Three wish list items to safeguard oil palm

Nageeb Wahab

By Nurul Hanis Izmir

KUALA LUMPUR: The Malaysian Palm Oil Association (MPOA) is proposing three wish list items for the government in its 2020 Budget to safeguard the wellbeing of the oil palm industry as well as the 650,000 smallholders while improving the country’s revenue from the agriculture sector.

Its chief executive Datuk Nageeb Wahab said the government should channel back the collection from the windfall tax into funds for the industry, allow a higher intake of foreign workers (to optimise oil palm yields) as well as standardise the property assessment tax incurred by the plantations.

“Since the imposition of the windfall tax on the industry on July 1, 2008, the oil palm plantation companies have paid between RM6 billion to RM7 billion to the government.

Nageeb Wahab

“It goes directly to the government’s coffers. For example, in 2017 alone, when the palm oil price shot up to RM2,800 per tonne on average, the industry paid the government RM1.2 billion,” he told Bernama.

Nageeb noted that under the current economic uncertainty, the industry is aware that it cannot ask the government for new subsidies or funds but insists on having the windfall tax collected to be channelled back to the industry.

“We have tried asking the previous government but now we are again asking the present government for consideration,” he said.

According to him, the collection from the windfall tax could also be used to promote the B10 and B20 biodiesel mandate in the domestic market which will help to increase domestic consumption.

On this note, he suggested that the government emulate the initiative of Indonesia, which imposes a tax on crude palm oil (CPO) exports of $50 (per metric tonne) and $30 (per metric tonne) on processed palm oil products exports.

Proceeds from these export levies would then be used to fund the government’s biodiesel subsidy programme.

“We may not have to follow their method and instead utilise funds collected from the windfall tax as an example,” he said.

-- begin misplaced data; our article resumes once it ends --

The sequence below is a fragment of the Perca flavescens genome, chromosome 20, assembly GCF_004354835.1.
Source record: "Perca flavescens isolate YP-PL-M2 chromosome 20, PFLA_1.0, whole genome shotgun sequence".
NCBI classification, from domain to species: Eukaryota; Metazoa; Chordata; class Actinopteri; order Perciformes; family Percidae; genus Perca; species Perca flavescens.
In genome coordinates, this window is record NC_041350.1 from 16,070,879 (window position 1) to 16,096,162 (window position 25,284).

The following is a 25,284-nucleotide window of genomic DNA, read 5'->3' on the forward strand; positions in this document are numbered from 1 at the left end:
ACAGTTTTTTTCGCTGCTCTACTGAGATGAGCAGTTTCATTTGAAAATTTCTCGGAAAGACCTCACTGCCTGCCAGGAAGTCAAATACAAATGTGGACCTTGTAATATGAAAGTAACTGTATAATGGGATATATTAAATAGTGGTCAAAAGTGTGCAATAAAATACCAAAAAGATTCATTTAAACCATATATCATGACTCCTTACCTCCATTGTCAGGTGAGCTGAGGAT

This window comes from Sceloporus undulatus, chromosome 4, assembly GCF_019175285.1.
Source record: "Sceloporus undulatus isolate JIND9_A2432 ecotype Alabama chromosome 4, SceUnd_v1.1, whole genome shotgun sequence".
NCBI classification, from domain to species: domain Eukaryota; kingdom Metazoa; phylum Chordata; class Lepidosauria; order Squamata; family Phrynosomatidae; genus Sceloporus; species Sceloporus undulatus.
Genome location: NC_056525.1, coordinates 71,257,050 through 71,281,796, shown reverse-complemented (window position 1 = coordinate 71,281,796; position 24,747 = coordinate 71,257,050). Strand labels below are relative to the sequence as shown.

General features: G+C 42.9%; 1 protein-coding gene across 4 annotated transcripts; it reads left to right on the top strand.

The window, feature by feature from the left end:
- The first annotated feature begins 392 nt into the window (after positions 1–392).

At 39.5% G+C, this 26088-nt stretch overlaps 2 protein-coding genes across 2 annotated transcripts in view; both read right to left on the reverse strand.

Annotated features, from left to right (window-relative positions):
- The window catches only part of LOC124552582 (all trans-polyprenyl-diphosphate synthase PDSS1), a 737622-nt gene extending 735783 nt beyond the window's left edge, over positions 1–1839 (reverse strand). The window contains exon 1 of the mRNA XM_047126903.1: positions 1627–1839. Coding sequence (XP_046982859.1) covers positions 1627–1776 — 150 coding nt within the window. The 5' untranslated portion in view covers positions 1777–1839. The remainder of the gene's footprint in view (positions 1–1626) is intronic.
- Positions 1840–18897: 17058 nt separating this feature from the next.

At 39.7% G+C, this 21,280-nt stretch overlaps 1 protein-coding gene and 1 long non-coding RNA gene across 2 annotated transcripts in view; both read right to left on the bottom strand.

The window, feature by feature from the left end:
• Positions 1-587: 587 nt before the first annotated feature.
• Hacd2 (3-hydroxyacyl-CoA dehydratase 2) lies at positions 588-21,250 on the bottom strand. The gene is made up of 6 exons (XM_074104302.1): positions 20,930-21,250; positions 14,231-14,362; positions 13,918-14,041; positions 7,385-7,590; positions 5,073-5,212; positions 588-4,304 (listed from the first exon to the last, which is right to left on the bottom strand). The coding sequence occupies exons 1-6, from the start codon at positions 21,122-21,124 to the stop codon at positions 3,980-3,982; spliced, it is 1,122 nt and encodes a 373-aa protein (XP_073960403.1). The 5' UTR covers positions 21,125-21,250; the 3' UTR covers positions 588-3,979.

A windfall tax is a tax levied by governments against certain industries when economic conditions allow those industries to experience above-average profits.

Currently, the oil palm industry in Malaysia is subject to a windfall tax, with oil palm planters in Peninsular Malaysia paying a windfall levy of 15 per cent if the palm oil price is above RM2,500 per tonne.

Planters in Sabah and Sarawak, however, pay this levy at a lower rate of 7.5 per cent if the price crosses RM3,000 per tonne but have to comply with a separate sales tax of 7.5 per cent (Sabah) and five per cent (Sarawak).

MPOA, according to Nageeb, is also hoping that the government would also allow and assist local plantation companies to hire more foreign workers as harvesting of fresh fruit bunches (FFB) is still being done manually in the absence of machines or equipment that is proven to be economically viable.

He also urged the government not to impose the multi-tier levy system on employers.

“The locals especially the younger generation do not want to work in the plantation industry…they deem this industry as a 4D — dangerous, difficult, dirty and demeaning — industry.

“So even though we provide all the necessities such as houses, water supply, electricity, transportation and even cooking oil and rice, we still can’t attract Malaysians, so we are left with no choice but to hire foreign workers,” he elaborated.

Nageeb said currently 85 per cent of the workers in the plantation industry are foreigners, mainly from Indonesia.

Bangladeshi and Nepalese, Indian and Myanmar workers are also adapting well to the industry.

This number is increasing year-by-year, he said, adding that the shortage of workers results in at least a 10 per cent lower yield, impacting the cost and bottom line for the companies involved.

“About 50 per cent of Malaysia’s plantation areas are located in Sabah and Sarawak and in these states, the labour shortage is even more acute, which could easily result in a crop loss of 20 per cent of the potential yield,” he said.

He also urged the government to standardise the property assessment tax in all states.

“There should be a standardised tax collected in each state and not one state charging a five per cent tax while another state charges a 10 per cent tax. We are willing to pay but give us a standardised tax and a reasonable amount of tax,” he added.

Currently, the local oil palm plantation sector has to pay several taxes including corporate tax, windfall profit levy, property assessment tax, export duty on CPO, cess for research and development, regulation and promotion, foreign workers’ levy, Sabah sales tax, Sarawak sales tax and Sarawak land tax.

Some 35 to 40 per cent of companies’ pre-tax profit goes to the government as taxes. MPOA represents 118 plantation companies, which account for 1.87 million hectares or 40 per cent of the total planted oil palm area in the country.

Its members include the plantation sector’s big boys such as Kuala Lumpur Kepong, FGV Holdings Bhd, Sime Darby Plantation Bhd and IOI Bhd. – Bernama